What is an Income Account?

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  • Written By: Malcolm Tatum
  • Edited By: Bronwyn Harris
  • Last Modified Date: 14 August 2019
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Income accounts are any type of account that is set up to receive interest from different types of investments, as well as interest generated by credit balances. The term is also used in accounting processes to refer to expense and revenue accounts, making it easier to track profits and losses for a specified accounting period. Individuals, corporations, and even governments often make use of the income account as a means of keeping financial matters in order.

For individuals, a personal income account is an ideal way to keep up with how much return is generated from different types of investments, as well as any interest-bearing accounts, such as certificates of deposit or savings accounts. The idea is that any type of interest income on bank accounts, profits that are in the form of stock dividends, or periodic payments earned from interest associated with a bond issue, are all transferred into the income account. This makes it much easier for an income accountant to identify the taxable income, properly calculate taxes and make sure that the funds are properly accounted for.

Corporations also make use of the income account model. By depositing various types of income into specific income accounts, the process of preparing monthly income statements is greatly simplified. Businesses may maintain separate accounts so that funds generated from product sales are easily distinguished from interest payments on holdings owned by the corporation.


Governments are also known to make use of national income accounts for a variety of applications. Individual departments and agencies often maintain their own income accounts, while some governments also account for the overall revenue generation of the nation with figures compiled through a national income account. The exact process that a given nation will use with this accounting tool varies, depending on the nature of the interest income earned and the structure of financial regulation within that particular country.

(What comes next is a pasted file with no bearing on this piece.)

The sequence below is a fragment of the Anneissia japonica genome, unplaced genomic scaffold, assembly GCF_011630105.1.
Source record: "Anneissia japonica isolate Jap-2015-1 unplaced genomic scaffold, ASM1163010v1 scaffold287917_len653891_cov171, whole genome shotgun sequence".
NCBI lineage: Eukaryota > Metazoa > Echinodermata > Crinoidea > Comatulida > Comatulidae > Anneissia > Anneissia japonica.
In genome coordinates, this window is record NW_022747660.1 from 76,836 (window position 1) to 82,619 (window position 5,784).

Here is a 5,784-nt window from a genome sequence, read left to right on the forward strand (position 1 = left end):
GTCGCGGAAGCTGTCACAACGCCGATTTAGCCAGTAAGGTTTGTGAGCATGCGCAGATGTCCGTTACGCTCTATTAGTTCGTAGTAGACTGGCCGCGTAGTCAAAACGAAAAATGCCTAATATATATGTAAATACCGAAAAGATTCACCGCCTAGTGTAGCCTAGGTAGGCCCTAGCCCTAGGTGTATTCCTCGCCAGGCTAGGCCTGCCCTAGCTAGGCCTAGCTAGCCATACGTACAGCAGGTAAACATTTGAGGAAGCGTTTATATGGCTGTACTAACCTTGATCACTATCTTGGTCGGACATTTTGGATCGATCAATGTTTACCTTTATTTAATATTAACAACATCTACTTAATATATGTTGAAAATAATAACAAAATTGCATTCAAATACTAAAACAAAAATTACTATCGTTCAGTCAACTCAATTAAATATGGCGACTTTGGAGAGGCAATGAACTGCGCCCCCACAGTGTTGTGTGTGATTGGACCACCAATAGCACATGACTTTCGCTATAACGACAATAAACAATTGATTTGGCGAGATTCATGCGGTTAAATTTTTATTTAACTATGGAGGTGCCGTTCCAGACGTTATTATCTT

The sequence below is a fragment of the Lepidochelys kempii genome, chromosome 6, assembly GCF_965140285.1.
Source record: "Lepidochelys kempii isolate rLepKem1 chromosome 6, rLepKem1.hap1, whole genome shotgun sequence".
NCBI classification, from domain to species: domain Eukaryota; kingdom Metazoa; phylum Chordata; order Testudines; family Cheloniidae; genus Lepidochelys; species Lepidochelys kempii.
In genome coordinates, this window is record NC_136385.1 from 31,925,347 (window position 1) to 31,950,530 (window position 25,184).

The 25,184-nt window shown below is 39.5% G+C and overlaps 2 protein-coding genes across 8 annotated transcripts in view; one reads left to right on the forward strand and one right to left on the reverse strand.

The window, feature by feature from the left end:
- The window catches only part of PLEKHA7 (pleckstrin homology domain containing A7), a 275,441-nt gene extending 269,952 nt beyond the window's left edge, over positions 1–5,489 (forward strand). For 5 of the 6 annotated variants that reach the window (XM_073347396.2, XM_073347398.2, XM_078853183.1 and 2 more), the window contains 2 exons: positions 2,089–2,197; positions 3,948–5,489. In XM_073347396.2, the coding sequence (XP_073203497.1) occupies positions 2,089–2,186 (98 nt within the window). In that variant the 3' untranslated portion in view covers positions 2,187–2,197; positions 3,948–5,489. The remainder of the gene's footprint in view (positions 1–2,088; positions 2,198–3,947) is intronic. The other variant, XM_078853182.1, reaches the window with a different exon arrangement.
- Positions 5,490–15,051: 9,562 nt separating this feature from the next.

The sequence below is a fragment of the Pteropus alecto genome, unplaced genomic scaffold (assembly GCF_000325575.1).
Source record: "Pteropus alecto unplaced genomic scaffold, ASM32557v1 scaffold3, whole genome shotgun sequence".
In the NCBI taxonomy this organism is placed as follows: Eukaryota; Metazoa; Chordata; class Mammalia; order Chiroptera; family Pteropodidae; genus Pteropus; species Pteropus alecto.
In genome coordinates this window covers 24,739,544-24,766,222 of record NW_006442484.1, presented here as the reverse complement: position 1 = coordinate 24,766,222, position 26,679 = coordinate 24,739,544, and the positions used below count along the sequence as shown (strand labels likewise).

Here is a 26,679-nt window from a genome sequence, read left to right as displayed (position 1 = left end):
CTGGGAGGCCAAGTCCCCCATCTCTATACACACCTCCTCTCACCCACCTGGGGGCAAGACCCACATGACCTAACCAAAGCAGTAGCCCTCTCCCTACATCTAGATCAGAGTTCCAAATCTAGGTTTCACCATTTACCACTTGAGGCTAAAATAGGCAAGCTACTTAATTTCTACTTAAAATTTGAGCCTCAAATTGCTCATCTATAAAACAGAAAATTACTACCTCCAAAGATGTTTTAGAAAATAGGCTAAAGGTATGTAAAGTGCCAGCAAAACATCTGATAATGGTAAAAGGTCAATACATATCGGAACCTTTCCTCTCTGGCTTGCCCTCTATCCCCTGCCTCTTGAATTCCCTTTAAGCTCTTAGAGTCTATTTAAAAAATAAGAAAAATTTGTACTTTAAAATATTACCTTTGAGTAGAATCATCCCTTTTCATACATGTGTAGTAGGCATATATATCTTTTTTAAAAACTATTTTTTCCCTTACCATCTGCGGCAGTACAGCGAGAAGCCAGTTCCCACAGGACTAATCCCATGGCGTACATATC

While it is possible to make the use of an income account very complicated, the essential function of this resource is very straightforward. As long as specific rules and procedures regarding the use of the account are put in place, there is usually not any question of what type of interest income qualified for placement into a given account. When the account or series of accounts is set up properly, they can make it very easy for the investor or business to quickly ascertain which assets are producing and which are not, and thus simplify the process of making changes to the current investment strategy if necessary.


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Post 2

Having monthly income accounts would make figuring up interest profits a lot easier. I do bookkeeping in a small office, and we don't have a separate account for this. I wish we would get one, though, because it would make my job more simple.

Post 1

This definitely would not be the best account option for me. I hold one savings account and one interest-bearing checking account, but my interest is never more than a couple of dollars a month!

That would just be a sad amount to see in an account. I wonder if there is some sort of minimum that you must have in order to get one of these accounts?

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